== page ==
Kurt Cobain killed himself a little while after Spring Break when I was in eighth grade. It was the most impactful death in my life up to that point, both because I was naively unaccustomed to the sudden idea of suicide and because he was Jesus to my generation. My friends sat around on the gym floor, moping during our useless study hall, calculating how our combined allowance could possibly get even one of us to the funeral half way across the country in Seattle.
We speculated that he was assassinated, that his suicide note was a sham. We often got a good laugh out of our matchy-matchy looks when we would accidentally wear the same Nirvana t-shirts on the same day. Cobain’s death affected us the way I imagine Buddy Holly’s death by plane crash took the wind out of teenage sails in 1959.
As a band, Nirvana symbolized the wretched tension of opposites that I felt as an artist and a human. On the one hand, they collapsed a decrepit image of what rock ‘n’ roll should be with a revolutionary new sound. On the other hand, they propped up an industry that capitalized on their music with unadulterated commercialism. They were sell-outs full of soul, holding on loosely to both punk and pop.
In eighth grade, we knew that. We knew that they ran into the arms of horror laughing, that they spoke to us on the pages of magazines out of the corner of their collective mouth. We liked the profiles, but trusted no one to tell us who Cobain was. So as much as we enjoyed secondhand revelations, we gobbled up interviews with far more gusto. We wanted the tea leaves right from Cobain’s mouth for us to interpret ourselves.
Out there in the suburbs, the fanzines passed us by. This was before the world wide web; 14-year-olds were not on the internet. We just drooled over Teen Beat and Rolling Stone, maybe somebody had a copy of Melody Maker. We had a sneaking suspicion that these pages were not where the action was. I never got to see Nirvana live. I was never near a show, never had an money, and never would my parents approve. Like a shooting star, Nirvana was the brightest thing in my universe for four or five years, and then they were just gone. So much about this band remains a mystery to all of us.
It’s not a bad idea — it even seems promising — to be sitting here 20 years later clutching at Cobain on Cobain: Interviews & Encounters, edited by Nick Soulsby. Spoiler alert: even after reading this book, Cobain remains a mystery.
I read this anthology of interviews in three days, but I do not recommend it for binge reading. Above all else, the effect of Cobain on Cobain is an education in journalism, not on the interviewee. Soulsby has compiled primarily international sources and arranged them chronologically into 11 sections of the band’s lifespan with titles like “underground darlings”, “sullenness”, and “damage control”. Many of these interviews were conducted in a foreign language using an English translator, or the interview was held in English then translated to the publication’s language and now translated back to English again for this anthology. There is a dearth of new material made available in English for the first time and much is undoubtedly lost in translation. But some humor is also gained; for example, the amusing verbiage of “Nirvana was programmed to play” at such and such a venue.
Humor is of foremost importance to the band, and readers can easily see how constantly they were forced to rely upon joking around as an antidote to the pressures of fame and the scrutiny of the media. One interview lamented a desperate need for notations within the article that would connote answers given in sarcasm. I came away feeling even more badly for the bandmates. The majority of these interviews are for small zines run by teenagers or college kids with very little professional experience or instinctive interviewing acumen. Since these are pre-internet, source material was hard to come by and most interviewers were compelled to rehash the few known qualities about the band.
Whether reading their answers in 1989 or in 1994, the questions come with only subtle changes. Tell us about the Seattle / Sub Pop music scene. Tell us the philosophy behind the name Nirvana / the album title options / this lyric. Tell us your pop / punk / grunge influences and about what’s wrong with music / kids / society today. Tell us about destroying your instruments. Tell us about the band opening for you on this tour and about what you think of our city. Tell us how you feel about success and show us the drugs.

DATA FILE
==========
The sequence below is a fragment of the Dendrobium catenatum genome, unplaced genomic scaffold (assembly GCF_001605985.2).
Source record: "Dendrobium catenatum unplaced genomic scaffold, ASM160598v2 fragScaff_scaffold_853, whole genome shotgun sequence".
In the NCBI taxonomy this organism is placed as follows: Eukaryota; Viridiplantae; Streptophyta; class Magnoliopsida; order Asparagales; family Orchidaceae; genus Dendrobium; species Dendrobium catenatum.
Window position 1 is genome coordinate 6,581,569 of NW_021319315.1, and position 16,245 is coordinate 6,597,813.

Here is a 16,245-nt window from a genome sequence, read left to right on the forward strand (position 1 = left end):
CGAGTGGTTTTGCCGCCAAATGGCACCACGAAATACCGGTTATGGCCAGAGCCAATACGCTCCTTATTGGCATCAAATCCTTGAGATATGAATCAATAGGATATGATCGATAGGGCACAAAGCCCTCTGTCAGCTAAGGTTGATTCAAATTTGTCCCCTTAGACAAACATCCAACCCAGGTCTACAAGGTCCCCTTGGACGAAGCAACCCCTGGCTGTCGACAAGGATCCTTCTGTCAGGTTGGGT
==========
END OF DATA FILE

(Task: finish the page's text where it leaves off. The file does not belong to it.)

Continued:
At first, the answers convey genuine effort and the kidding around grows organically out of topics of conversation. Not very gradually, the joking becomes a reflexive act and a distancing maneuver, born from the frustrated, fatigued boredom of not being able to move beyond these few lines of questioning. By the end, jokes replace answers in order to deflect real emotional connection and even avoid questions altogether.
At first, all three band members do interviews together. Then Cobain’s individual superstar status rockets him to the front of all publicity, such that he begins declining any interview that isn’t a cover story. Over and over again bassist Krist Novoselic steps in. Novoselic protects Cobain from having to give a serious answer, then from having to give any answer, then sits down for interviews that Cobain is too sick to give.
In fact, one of the biggest surprises of this collection was the ways Novoselic is really at the helm of the band so often, steering the leaky ship into comparatively calmer waters. Throughout their years of press, Novoselic was consistently portrayed as jokester in chief, but actually, he regularly got beyond the jokes to offer serious insider analysis of the music business and well-informed political opinions. He did not indulge in gossip and was not afraid to get ornery with interviewers who persisted in poking around for dirt.
I came away feeling like Novoselic was really the glue holding things together, that he had realistic expectations for what the band would amount to and that those expectations were coupled with a determination that truly sprung from a love of the art more than the money. He shows an intellect, a political will, and a gift for surrealism that is unmatched by his bandmates.
Now, with our hindsight view of Dave Grohl now as a gregarious elder statesman of rock, it seems easy to expect that Grohl would make numerous and charming appearances in this anthology, but in fact he is barely there. As Nirvana’s fifth try for a drummer, Grohl at first diplomatically fielded nothing but brief inquiries into how he’s fitting in. In the interviews, he keeps quiet or echoes whatever is said by Cobain or Novoselic.